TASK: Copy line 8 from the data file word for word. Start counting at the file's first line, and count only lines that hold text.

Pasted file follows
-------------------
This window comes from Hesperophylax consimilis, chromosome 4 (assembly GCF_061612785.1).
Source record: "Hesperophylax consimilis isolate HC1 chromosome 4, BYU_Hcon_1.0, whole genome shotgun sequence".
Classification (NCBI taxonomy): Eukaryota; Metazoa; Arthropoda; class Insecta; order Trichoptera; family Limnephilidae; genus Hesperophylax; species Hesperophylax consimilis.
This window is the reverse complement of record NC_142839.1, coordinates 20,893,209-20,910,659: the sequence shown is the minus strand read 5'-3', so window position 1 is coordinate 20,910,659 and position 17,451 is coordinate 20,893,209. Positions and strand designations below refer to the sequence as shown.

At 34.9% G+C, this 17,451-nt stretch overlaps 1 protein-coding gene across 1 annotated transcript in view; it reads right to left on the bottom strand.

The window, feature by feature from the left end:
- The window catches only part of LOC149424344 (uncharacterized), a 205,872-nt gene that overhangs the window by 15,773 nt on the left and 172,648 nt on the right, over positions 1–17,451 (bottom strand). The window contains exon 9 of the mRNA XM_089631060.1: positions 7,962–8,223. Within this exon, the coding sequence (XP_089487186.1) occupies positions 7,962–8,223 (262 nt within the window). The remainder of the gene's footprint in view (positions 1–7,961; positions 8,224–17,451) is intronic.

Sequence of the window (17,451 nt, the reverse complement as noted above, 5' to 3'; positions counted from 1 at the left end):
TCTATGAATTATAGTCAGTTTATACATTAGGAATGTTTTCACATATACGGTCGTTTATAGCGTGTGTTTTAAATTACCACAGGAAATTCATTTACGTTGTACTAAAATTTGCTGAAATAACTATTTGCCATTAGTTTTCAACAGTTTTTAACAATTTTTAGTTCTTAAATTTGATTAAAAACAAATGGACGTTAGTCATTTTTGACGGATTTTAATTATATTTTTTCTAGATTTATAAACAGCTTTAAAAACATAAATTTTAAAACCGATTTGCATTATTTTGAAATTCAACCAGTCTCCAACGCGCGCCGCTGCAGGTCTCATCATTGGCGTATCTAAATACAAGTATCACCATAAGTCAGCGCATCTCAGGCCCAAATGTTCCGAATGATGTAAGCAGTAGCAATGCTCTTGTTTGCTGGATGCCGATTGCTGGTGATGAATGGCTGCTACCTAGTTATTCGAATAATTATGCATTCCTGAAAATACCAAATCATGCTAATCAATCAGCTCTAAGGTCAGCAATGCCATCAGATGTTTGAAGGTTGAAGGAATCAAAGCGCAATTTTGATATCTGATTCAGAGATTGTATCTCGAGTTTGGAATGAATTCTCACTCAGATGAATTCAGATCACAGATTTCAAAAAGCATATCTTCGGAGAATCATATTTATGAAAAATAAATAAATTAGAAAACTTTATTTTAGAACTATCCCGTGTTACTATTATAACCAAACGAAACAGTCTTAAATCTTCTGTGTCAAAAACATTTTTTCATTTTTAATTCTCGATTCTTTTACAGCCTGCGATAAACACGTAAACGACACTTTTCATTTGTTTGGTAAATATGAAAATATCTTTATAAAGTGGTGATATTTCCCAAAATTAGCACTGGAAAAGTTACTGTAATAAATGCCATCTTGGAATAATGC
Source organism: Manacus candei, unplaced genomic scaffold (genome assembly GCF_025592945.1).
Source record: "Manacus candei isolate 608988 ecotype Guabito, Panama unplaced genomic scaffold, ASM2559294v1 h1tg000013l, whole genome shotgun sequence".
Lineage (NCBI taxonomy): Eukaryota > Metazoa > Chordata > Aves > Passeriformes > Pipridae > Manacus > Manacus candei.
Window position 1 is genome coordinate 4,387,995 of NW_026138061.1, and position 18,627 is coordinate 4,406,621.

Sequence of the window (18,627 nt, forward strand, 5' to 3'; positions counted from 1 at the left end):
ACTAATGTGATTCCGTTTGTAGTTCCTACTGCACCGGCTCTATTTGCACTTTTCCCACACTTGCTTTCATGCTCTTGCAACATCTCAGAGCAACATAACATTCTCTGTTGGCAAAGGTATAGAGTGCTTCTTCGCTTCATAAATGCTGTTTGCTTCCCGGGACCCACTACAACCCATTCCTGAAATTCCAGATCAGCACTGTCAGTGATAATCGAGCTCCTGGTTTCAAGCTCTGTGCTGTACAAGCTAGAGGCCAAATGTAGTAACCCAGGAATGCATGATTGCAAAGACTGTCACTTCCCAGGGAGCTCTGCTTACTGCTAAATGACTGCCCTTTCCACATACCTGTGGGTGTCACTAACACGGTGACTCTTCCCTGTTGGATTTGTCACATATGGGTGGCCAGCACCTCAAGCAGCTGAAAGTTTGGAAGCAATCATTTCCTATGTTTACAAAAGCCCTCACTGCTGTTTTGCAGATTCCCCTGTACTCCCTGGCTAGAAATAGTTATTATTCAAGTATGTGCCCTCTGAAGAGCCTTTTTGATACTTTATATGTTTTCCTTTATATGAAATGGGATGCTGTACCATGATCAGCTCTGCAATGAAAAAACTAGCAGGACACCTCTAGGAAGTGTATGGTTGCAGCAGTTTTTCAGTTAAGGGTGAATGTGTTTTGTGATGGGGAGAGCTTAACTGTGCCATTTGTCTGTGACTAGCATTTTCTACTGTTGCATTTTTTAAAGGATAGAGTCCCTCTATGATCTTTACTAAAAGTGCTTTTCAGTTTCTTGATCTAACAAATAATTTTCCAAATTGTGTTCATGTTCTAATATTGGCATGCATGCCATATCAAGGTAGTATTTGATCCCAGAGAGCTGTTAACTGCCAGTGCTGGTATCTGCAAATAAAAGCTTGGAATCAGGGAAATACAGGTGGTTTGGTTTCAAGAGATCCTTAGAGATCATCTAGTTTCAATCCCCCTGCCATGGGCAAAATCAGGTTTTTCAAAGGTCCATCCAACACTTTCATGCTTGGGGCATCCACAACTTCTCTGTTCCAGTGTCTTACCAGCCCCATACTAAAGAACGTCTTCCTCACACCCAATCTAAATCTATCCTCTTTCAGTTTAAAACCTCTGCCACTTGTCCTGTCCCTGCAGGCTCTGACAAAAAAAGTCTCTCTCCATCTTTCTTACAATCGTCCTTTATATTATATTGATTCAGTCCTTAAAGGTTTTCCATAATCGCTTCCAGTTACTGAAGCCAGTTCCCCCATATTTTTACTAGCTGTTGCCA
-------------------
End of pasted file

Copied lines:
Sequence of the window (17,451 nt, the reverse complement as noted above, 5' to 3'; positions counted from 1 at the left end):